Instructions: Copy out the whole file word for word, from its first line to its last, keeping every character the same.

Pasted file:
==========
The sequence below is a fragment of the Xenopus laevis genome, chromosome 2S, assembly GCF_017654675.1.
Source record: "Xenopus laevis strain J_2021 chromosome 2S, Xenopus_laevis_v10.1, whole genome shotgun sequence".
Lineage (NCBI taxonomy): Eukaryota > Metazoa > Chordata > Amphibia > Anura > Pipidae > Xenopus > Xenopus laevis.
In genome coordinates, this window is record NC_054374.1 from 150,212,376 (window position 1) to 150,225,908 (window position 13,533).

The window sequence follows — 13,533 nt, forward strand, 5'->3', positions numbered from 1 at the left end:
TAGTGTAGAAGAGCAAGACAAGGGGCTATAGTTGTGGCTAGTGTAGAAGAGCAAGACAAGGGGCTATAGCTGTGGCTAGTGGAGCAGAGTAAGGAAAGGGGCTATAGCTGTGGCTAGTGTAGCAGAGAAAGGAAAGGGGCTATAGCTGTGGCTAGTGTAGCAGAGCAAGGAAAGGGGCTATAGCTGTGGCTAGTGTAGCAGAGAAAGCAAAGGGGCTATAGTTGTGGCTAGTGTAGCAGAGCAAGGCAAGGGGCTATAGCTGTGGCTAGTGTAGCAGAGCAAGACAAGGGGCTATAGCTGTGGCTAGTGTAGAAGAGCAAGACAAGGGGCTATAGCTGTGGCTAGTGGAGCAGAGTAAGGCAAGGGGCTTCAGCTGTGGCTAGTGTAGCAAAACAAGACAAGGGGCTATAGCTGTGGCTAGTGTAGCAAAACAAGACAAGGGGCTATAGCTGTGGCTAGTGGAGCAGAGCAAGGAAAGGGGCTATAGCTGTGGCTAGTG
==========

The sequence below is a fragment of the Xenopus laevis genome, chromosome 2S, assembly GCF_017654675.1.
Source record: "Xenopus laevis strain J_2021 chromosome 2S, Xenopus_laevis_v10.1, whole genome shotgun sequence".
Lineage (NCBI taxonomy): Eukaryota > Metazoa > Chordata > Amphibia > Anura > Pipidae > Xenopus > Xenopus laevis.
In genome coordinates, this window is record NC_054374.1 from 150,212,376 (window position 1) to 150,225,908 (window position 13,533).

The window sequence follows — 13,533 nt, forward strand, 5'->3', positions numbered from 1 at the left end:
TAGTGTAGAAGAGCAAGACAAGGGGCTATAGTTGTGGCTAGTGTAGAAGAGCAAGACAAGGGGCTATAGCTGTGGCTAGTGGAGCAGAGTAAGGAAAGGGGCTATAGCTGTGGCTAGTGTAGCAGAGAAAGGAAAGGGGCTATAGCTGTGGCTAGTGTAGCAGAGCAAGGAAAGGGGCTATAGCTGTGGCTAGTGTAGCAGAGAAAGCAAAGGGGCTATAGTTGTGGCTAGTGTAGCAGAGCAAGGCAAGGGGCTATAGCTGTGGCTAGTGTAGCAGAGCAAGACAAGGGGCTATAGCTGTGGCTAGTGTAGAAGAGCAAGACAAGGGGCTATAGCTGTGGCTAGTGGAGCAGAGTAAGGCAAGGGGCTTCAGCTGTGGCTAGTGTAGCAAAACAAGACAAGGGGCTATAGCTGTGGCTAGTGTAGCAAAACAAGACAAGGGGCTATAGCTGTGGCTAGTGGAGCAGAGCAAGGAAAGGGGCTATAGCTGTGGCTAGTG